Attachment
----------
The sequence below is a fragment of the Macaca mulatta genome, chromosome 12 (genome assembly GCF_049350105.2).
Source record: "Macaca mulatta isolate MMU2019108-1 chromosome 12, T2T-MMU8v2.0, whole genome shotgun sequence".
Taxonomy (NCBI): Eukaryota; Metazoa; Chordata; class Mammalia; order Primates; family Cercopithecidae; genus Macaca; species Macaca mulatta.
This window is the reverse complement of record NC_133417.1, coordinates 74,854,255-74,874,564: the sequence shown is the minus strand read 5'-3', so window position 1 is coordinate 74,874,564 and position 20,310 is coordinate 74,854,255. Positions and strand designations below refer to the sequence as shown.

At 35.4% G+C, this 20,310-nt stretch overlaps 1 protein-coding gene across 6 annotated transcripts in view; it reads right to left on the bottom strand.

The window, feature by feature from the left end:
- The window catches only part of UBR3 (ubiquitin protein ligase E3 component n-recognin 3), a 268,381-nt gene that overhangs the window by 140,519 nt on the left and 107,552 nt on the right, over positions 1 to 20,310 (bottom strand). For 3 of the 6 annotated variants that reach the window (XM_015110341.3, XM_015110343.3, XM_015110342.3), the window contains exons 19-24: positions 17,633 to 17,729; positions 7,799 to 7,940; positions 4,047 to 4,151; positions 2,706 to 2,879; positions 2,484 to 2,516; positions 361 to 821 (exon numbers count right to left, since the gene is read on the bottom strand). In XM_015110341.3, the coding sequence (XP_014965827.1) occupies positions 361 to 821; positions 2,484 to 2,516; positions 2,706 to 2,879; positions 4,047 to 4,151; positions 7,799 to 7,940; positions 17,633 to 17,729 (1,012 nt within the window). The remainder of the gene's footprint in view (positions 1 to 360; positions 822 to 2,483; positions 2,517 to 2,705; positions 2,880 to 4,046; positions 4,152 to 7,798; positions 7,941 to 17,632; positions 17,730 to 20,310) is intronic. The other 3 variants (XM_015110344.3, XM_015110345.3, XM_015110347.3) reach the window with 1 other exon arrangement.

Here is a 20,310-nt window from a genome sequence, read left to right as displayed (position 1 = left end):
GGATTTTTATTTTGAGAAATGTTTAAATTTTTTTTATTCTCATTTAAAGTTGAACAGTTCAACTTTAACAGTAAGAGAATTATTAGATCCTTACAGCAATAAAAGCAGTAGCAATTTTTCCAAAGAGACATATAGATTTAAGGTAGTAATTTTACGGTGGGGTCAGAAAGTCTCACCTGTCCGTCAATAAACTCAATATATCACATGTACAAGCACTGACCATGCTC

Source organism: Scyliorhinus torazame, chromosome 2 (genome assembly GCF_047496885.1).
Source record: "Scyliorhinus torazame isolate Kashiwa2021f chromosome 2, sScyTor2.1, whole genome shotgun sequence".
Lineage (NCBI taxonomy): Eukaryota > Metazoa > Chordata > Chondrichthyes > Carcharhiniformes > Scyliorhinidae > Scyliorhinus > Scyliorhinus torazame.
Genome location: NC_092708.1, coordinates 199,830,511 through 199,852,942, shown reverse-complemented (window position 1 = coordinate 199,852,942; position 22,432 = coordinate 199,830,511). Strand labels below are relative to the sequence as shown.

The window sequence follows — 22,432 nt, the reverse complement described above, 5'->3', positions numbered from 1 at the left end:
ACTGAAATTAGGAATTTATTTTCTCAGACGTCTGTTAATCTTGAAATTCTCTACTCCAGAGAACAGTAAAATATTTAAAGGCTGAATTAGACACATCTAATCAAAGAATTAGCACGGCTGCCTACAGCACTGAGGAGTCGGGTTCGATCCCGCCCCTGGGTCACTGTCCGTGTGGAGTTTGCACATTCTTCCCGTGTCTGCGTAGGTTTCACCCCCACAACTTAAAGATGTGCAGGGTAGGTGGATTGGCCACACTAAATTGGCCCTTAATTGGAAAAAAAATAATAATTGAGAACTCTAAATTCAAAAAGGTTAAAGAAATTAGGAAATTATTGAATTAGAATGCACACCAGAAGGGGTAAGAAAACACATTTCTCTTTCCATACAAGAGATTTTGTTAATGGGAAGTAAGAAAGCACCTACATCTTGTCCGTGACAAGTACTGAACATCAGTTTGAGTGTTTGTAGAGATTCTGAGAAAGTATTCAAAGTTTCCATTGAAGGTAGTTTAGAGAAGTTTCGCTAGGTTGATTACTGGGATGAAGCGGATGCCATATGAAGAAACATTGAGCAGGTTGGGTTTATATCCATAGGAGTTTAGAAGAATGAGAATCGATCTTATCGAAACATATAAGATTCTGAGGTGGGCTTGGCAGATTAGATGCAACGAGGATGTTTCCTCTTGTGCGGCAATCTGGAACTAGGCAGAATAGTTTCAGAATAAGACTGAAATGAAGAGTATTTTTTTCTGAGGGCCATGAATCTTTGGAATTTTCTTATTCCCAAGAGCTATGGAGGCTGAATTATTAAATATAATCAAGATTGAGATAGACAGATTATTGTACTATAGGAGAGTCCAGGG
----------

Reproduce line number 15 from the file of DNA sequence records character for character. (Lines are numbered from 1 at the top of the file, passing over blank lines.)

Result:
ACTGAAATTAGGAATTTATTTTCTCAGACGTCTGTTAATCTTGAAATTCTCTACTCCAGAGAACAGTAAAATATTTAAAGGCTGAATTAGACACATCTAATCAAAGAATTAGCACGGCTGCCTACAGCACTGAGGAGTCGGGTTCGATCCCGCCCCTGGGTCACTGTCCGTGTGGAGTTTGCACATTCTTCCCGTGTCTGCGTAGGTTTCACCCCCACAACTTAAAGATGTGCAGGGTAGGTGGATTGGCCACACTAAATTGGCCCTTAATTGGAAAAAAAATAATAATTGAGAACTCTAAATTCAAAAAGGTTAAAGAAATTAGGAAATTATTGAATTAGAATGCACACCAGAAGGGGTAAGAAAACACATTTCTCTTTCCATACAAGAGATTTTGTTAATGGGAAGTAAGAAAGCACCTACATCTTGTCCGTGACAAGTACTGAACATCAGTTTGAGTGTTTGTAGAGATTCTGAGAAAGTATTCAAAGTTTCCATTGAAGGTAGTTTAGAGAAGTTTCGCTAGGTTGATTACTGGGATGAAGCGGATGCCATATGAAGAAACATTGAGCAGGTTGGGTTTATATCCATAGGAGTTTAGAAGAATGAGAATCGATCTTATCGAAACATATAAGATTCTGAGGTGGGCTTGGCAGATTAGATGCAACGAGGATGTTTCCTCTTGTGCGGCAATCTGGAACTAGGCAGAATAGTTTCAGAATAAGACTGAAATGAAGAGTATTTTTTTCTGAGGGCCATGAATCTTTGGAATTTTCTTATTCCCAAGAGCTATGGAGGCTGAATTATTAAATATAATCAAGATTGAGATAGACAGATTATTGTACTATAGGAGAGTCCAGGG